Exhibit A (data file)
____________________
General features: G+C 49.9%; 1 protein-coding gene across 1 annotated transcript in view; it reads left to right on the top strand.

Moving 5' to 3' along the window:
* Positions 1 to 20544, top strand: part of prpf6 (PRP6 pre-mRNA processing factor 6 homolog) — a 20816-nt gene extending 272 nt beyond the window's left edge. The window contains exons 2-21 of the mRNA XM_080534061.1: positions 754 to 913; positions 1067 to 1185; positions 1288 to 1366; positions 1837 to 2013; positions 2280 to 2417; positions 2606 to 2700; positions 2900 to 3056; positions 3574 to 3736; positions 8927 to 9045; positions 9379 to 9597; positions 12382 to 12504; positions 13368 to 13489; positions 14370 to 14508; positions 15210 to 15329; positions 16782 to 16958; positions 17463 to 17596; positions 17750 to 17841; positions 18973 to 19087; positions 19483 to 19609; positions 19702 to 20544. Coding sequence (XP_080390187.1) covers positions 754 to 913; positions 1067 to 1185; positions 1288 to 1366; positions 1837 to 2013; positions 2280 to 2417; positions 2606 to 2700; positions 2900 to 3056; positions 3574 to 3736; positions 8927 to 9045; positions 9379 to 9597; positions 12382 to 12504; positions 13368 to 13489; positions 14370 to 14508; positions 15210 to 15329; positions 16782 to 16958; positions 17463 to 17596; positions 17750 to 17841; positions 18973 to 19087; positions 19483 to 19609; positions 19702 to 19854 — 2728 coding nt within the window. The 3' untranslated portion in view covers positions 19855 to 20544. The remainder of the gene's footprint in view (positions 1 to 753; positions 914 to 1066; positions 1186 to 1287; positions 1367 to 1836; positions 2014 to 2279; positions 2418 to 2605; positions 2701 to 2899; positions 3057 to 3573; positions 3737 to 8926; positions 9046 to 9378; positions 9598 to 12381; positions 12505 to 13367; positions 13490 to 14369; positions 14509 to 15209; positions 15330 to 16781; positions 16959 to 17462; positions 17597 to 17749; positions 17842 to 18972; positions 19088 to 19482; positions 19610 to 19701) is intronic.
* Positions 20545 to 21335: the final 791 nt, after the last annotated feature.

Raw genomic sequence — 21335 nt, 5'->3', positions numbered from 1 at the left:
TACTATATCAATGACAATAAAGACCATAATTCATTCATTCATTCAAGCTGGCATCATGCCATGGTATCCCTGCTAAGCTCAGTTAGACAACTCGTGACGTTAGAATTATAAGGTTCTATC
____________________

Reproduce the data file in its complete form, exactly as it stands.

General features: G+C 49.9%; 1 protein-coding gene across 1 annotated transcript in view; it reads left to right on the top strand.

Moving 5' to 3' along the window:
* Positions 1 to 20544, top strand: part of prpf6 (PRP6 pre-mRNA processing factor 6 homolog) — a 20816-nt gene extending 272 nt beyond the window's left edge. The window contains exons 2-21 of the mRNA XM_080534061.1: positions 754 to 913; positions 1067 to 1185; positions 1288 to 1366; positions 1837 to 2013; positions 2280 to 2417; positions 2606 to 2700; positions 2900 to 3056; positions 3574 to 3736; positions 8927 to 9045; positions 9379 to 9597; positions 12382 to 12504; positions 13368 to 13489; positions 14370 to 14508; positions 15210 to 15329; positions 16782 to 16958; positions 17463 to 17596; positions 17750 to 17841; positions 18973 to 19087; positions 19483 to 19609; positions 19702 to 20544. Coding sequence (XP_080390187.1) covers positions 754 to 913; positions 1067 to 1185; positions 1288 to 1366; positions 1837 to 2013; positions 2280 to 2417; positions 2606 to 2700; positions 2900 to 3056; positions 3574 to 3736; positions 8927 to 9045; positions 9379 to 9597; positions 12382 to 12504; positions 13368 to 13489; positions 14370 to 14508; positions 15210 to 15329; positions 16782 to 16958; positions 17463 to 17596; positions 17750 to 17841; positions 18973 to 19087; positions 19483 to 19609; positions 19702 to 19854 — 2728 coding nt within the window. The 3' untranslated portion in view covers positions 19855 to 20544. The remainder of the gene's footprint in view (positions 1 to 753; positions 914 to 1066; positions 1186 to 1287; positions 1367 to 1836; positions 2014 to 2279; positions 2418 to 2605; positions 2701 to 2899; positions 3057 to 3573; positions 3737 to 8926; positions 9046 to 9378; positions 9598 to 12381; positions 12505 to 13367; positions 13490 to 14369; positions 14509 to 15209; positions 15330 to 16781; positions 16959 to 17462; positions 17597 to 17749; positions 17842 to 18972; positions 19088 to 19482; positions 19610 to 19701) is intronic.
* Positions 20545 to 21335: the final 791 nt, after the last annotated feature.

Raw genomic sequence — 21335 nt, 5'->3', positions numbered from 1 at the left:
TACTATATCAATGACAATAAAGACCATAATTCATTCATTCATTCAAGCTGGCATCATGCCATGGTATCCCTGCTAAGCTCAGTTAGACAACTCGTGACGTTAGAATTATAAGGTTCTATC